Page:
R=H or C.sub.1 -C.sub.8 alkyl or aryl group; and
R'=C.sub.1 -C.sub.4 alkyl group,
n=2 up to 10.sup.6
m=0 up to n, with the proviso that m is selected so that the resulting polymer is water soluble.
The ligands, L, which are suitable for use in the practice of the present invention are those which interact sufficiently strongly with the heavy metals targeted for recovery to cause precipitation of the polymer-metal complex. The scope of P-L and P' detailed above are such as to provide a water soluble polymer or copolymer. Typically, P-L is a hydrophilic group while P' can be either hydrophilic or hydrophobic. By introducing hydrophobicity (e.g., by branching or crosslinking) into the water soluble copolymer formulation well before additional crosslinking is introduced by the heavy metal-ligand interaction, the solubility of the polymer can be varied over a very wide range.
In a particular embodiment wherein the heavy metal to be recovered is present in aqueous solution in very low concentrations, and/or the desired heavy metal is of exceptionally high value, it is desirable to choose a copolymer which has low water solubility, i.e., the copolymer is almost water insoluble prior to contact with the heavy metals to be recovered under the conditions of usage.
Depending on the particular starting polymer employed, the heavy metals to be recovered, as well as the concentration of polymer and heavy metal, there may sometimes be substantial quantities of reacted but unprecipitated polymer left in the solution after the desired heavy metal has been removed from solution by precipitation and recovery of the precipitate. If desired, this soluble polymer can be recovered for reuse by carrying out a non-heavy metal precipitation and recovery of the resulting precipitate following the heavy metal precipitation and recovery of that first precipitate. Non-heavy metals are any metals other than those heavy metals with atomic number 39-51, 57-84, and 89-117. Non-heavy metals particularly useful for soluble polymer recovery include copper, nickle, cobalt, iron and the like. The polymeric portion of the polymer-non-heavy metal precipitate can be recovered by any suitable method as known to those of skill in the art, such as, for example the electrowinning the non-heavy metal from a slurry of the precipitate, by partitioning the non-heavy netal into an organic solvent solution of a liquid ion exchange agent, or by conventional aqueous-solid ionic exchange. Additional detail on crosslinking with non-heavy metals is presented in the Calculated Examples, below.
Since high concentrations of the desired heavy metal assures rapid kinetics in the aqueous-solid ion exchange system, the problem of selectivity limitations as are observed with low concentrations of metal values are avoided. In both the liquid-liquid and the liquid-solid ion exchange processes, it is readily recognized by those of skill in the art that it is important to select an ion exchange agent which does not interact with the soluble polymer originally employed to precipitate the metal values. For example, if the initial water soluble polymer employed was the sodium salt of a polyvinylsulfonic acid, then no solid ion exchange resin of the cationic type would be appropriate in the regeneration step because the water soluble polymer would chemisorb onto the solid substrate, as described in U.S. Pat. No. 4,511,677. Additional detail on crosslinking into conventional soild ion exchange resins is presented in the Calculated Examples, below.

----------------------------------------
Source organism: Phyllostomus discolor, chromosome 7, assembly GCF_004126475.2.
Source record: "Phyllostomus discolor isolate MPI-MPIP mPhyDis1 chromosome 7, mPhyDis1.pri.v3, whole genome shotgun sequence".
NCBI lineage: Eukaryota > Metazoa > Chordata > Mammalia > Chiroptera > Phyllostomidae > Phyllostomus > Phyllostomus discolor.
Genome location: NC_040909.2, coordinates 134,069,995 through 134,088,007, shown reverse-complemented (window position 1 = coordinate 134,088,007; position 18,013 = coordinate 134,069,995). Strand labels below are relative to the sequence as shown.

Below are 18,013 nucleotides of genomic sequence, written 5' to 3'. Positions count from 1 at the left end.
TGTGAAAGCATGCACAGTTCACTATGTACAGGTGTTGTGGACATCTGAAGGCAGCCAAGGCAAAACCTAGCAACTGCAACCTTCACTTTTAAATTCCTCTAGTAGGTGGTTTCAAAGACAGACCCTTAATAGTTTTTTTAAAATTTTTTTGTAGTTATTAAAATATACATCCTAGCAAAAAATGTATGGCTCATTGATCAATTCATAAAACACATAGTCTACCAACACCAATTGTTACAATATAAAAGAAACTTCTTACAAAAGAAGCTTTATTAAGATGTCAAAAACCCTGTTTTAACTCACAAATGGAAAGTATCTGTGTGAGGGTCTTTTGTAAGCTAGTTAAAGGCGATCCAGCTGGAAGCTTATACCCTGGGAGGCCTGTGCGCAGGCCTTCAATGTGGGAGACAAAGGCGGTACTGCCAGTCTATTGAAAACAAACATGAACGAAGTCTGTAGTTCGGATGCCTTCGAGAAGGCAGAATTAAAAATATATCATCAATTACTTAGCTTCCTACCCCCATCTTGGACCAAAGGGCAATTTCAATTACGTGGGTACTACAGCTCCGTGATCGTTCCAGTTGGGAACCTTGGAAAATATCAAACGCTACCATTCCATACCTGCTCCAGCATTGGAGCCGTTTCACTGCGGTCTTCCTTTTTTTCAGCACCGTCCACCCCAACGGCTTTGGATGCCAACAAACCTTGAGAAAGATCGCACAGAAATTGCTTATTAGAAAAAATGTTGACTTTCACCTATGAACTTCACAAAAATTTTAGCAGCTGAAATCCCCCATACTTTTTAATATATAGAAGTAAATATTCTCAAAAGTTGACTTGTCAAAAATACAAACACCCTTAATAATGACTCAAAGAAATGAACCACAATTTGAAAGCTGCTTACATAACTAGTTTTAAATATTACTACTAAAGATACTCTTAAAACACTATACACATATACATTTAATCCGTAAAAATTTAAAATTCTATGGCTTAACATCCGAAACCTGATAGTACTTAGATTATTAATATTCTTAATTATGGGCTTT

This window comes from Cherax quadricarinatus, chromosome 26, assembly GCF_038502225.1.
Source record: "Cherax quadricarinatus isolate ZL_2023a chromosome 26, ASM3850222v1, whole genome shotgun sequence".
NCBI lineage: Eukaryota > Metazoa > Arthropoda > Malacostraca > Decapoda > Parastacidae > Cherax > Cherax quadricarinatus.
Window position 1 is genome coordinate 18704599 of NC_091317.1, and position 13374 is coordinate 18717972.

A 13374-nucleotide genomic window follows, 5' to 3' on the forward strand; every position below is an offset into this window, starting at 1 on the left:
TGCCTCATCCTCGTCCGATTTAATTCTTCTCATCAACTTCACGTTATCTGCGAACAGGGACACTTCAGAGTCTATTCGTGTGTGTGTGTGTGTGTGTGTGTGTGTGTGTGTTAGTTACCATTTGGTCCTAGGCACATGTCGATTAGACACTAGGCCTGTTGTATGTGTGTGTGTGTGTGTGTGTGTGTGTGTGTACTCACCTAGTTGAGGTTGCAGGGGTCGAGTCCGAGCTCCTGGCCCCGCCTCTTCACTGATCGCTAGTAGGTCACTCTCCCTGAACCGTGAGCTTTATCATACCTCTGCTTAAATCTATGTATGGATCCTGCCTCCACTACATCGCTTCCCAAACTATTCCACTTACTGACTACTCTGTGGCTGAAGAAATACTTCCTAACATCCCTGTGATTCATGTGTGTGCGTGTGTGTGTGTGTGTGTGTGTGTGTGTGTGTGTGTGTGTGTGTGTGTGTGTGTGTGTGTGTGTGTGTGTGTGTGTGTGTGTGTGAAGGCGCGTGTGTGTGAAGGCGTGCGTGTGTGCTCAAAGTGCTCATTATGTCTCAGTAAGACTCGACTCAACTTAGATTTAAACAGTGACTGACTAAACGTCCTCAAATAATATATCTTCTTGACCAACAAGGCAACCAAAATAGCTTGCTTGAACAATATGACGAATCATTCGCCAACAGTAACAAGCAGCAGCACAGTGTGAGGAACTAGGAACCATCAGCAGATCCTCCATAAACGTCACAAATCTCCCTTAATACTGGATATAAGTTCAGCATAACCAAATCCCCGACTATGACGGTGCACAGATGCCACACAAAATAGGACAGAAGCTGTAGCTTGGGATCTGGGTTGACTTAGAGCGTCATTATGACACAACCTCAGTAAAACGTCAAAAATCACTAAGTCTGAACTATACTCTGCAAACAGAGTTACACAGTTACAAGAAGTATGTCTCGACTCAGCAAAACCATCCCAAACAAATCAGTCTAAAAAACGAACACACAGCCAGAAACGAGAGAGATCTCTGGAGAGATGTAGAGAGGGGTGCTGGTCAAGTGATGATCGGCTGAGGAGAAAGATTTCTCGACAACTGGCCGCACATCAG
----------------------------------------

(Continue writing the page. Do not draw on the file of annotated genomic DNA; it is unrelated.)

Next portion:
Another method of recovering reacted, but unprecipitated polymer from aqueous solution would be to exploit the polymer-polymer interactions which are known to occur between certain complimentary water soluble polymers. For example, it is known that aqueous polyvinylbenzyltrimethylammonium chloride will react on contact with aqueous polyvinylsulfonic acid (sodium salt) to produce a precipitate. The two polymers are complimentary since one is anionic and the other is cationic, thus they mutually crosslink by forming ionic bonds. Other types of complimentarity as are well known to those of skill in the art can also be exploited, such as, for example, hemiacetal, acetal, hemiketal, ketal, ester, disulfide linkages and the like. Crosslinking through polymer-polymer interaction is particularly useful for heavy metal recovery when a first polymer is loaded with heavy metal but is not sufficiently loaded or crosslinked to produce a precipitate. By adding a complimentary second polymer to the loaded first polymer, sufficient crosslinking can be induced to permit precipitation and recovery of the metal values therefrom. Additional detail on crosslinking by polymer-polymer interaction is presented in the Calculated Example, below.
Ligands, L, which are suitable for the practice of the present invention are those which interact with the heavy metal ions to be recovered. Some of the heavy metal ions will interact with L, and produce modified polymer having relatively simple stoichiometry, such as, for example: ##STR2## where M represents the heavy metal, or some complex form thereof to be recovered in accordance with the invention. Reaction of this type is accompanied by only a small increase in polymer molecular eight, and is referred to as the polymer loading mode. If the original polymer was only slightly water soluble, i.e., nearly insoluble, the small increase in polymer molecular weight may be sufficient to cause precipitation of the polymer. Some of the heavy metal-polymer interactions will be more complex, and consequently will cause a relatively larger increase in polymer molecular weight by interactions such as: ##STR3## Those of skill in the art recognize that other metal-ligand interactions, as well-known in the art, are also possible.